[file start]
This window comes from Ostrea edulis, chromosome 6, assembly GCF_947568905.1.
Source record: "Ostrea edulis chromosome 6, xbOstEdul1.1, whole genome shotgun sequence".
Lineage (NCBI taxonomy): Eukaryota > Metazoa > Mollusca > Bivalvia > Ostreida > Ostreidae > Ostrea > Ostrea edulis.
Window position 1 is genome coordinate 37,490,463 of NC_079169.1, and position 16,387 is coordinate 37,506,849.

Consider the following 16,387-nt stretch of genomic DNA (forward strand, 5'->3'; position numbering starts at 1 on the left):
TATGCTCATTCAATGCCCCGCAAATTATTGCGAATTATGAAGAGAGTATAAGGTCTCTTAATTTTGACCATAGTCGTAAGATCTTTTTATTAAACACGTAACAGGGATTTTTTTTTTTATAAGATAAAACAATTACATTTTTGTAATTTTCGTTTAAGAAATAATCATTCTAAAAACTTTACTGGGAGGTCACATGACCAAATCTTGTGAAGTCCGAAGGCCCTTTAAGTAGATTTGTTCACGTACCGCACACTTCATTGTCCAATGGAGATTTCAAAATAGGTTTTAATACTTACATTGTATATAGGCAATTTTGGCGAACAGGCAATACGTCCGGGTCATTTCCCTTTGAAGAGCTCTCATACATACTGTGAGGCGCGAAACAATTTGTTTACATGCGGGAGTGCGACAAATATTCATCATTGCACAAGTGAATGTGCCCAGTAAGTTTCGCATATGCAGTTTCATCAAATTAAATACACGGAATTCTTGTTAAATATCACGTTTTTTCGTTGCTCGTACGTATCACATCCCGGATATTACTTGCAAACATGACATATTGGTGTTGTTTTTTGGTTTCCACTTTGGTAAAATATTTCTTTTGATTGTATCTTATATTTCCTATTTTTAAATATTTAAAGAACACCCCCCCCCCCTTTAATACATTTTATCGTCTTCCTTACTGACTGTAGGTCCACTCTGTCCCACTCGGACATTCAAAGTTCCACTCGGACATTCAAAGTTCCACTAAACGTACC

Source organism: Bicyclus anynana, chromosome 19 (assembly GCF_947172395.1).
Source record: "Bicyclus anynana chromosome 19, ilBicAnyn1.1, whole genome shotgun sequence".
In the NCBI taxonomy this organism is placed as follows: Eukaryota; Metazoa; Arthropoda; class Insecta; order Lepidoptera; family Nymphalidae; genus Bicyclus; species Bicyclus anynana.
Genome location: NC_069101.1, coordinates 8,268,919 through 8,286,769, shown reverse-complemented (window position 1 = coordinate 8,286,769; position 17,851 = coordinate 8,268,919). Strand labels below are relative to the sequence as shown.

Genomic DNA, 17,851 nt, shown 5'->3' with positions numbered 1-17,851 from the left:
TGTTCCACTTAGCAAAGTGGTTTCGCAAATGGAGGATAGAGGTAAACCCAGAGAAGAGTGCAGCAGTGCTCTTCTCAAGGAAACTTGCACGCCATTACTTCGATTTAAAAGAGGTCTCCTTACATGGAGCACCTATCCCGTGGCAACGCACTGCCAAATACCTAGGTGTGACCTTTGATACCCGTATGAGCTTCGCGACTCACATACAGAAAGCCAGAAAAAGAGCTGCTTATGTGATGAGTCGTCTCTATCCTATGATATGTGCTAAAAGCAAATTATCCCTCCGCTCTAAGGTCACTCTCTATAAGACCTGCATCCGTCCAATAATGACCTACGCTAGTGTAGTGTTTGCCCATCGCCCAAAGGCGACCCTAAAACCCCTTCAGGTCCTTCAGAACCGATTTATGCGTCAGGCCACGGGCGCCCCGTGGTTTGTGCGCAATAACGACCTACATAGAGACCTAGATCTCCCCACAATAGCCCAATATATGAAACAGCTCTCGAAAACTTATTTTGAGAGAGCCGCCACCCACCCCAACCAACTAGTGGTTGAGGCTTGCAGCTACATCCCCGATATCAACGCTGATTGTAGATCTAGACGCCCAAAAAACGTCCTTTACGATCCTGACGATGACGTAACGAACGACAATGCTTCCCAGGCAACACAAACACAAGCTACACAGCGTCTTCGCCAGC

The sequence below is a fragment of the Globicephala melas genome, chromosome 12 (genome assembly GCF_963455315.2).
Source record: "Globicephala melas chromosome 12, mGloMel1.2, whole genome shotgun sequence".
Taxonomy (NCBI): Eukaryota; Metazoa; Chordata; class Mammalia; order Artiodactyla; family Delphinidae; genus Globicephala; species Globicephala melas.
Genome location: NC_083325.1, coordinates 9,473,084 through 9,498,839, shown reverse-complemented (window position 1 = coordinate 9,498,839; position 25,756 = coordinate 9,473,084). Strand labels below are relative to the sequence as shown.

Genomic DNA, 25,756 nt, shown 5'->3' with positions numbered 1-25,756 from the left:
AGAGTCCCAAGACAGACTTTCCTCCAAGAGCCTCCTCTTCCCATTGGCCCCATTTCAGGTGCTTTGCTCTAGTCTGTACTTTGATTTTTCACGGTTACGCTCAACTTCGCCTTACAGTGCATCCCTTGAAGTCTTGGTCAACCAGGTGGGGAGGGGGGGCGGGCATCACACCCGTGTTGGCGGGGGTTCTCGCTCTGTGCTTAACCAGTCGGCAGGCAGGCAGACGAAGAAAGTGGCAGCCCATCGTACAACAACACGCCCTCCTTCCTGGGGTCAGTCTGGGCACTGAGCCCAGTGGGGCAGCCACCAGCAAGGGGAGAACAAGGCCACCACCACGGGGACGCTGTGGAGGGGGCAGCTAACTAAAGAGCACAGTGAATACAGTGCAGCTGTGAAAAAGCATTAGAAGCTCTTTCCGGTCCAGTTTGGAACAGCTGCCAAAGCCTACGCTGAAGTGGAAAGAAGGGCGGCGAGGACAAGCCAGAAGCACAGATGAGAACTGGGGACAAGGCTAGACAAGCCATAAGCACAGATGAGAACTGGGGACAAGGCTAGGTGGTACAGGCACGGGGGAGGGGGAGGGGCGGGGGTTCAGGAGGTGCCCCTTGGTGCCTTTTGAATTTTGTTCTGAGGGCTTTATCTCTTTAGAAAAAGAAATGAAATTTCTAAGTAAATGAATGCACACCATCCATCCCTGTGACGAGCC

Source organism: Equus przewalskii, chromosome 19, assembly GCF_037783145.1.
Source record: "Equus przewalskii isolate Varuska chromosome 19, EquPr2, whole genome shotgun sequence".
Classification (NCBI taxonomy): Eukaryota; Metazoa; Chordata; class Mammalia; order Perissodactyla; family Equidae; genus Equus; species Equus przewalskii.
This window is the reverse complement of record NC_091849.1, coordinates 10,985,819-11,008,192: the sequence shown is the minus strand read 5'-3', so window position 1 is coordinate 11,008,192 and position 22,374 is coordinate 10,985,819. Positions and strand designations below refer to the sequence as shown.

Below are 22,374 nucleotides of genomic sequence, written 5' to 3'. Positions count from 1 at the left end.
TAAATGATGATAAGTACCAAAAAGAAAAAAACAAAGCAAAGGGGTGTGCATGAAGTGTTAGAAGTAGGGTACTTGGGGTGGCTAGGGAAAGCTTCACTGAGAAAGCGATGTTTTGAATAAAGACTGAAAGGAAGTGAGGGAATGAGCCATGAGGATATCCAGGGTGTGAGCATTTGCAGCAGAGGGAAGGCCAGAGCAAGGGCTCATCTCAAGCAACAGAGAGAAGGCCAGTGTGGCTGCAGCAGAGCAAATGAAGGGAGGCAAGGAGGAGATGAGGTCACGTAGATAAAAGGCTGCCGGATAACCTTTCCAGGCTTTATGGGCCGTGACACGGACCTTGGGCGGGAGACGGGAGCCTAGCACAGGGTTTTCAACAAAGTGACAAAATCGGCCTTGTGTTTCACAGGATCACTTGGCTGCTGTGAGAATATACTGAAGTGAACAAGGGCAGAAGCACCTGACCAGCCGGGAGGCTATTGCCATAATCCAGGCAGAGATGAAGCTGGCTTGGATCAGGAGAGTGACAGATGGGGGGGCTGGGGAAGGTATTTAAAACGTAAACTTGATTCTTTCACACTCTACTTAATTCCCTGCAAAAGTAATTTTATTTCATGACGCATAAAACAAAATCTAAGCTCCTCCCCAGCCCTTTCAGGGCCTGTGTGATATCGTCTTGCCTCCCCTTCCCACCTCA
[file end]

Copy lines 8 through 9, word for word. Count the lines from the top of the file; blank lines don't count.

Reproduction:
Source record: "Bicyclus anynana chromosome 19, ilBicAnyn1.1, whole genome shotgun sequence".
In the NCBI taxonomy this organism is placed as follows: Eukaryota; Metazoa; Arthropoda; class Insecta; order Lepidoptera; family Nymphalidae; genus Bicyclus; species Bicyclus anynana.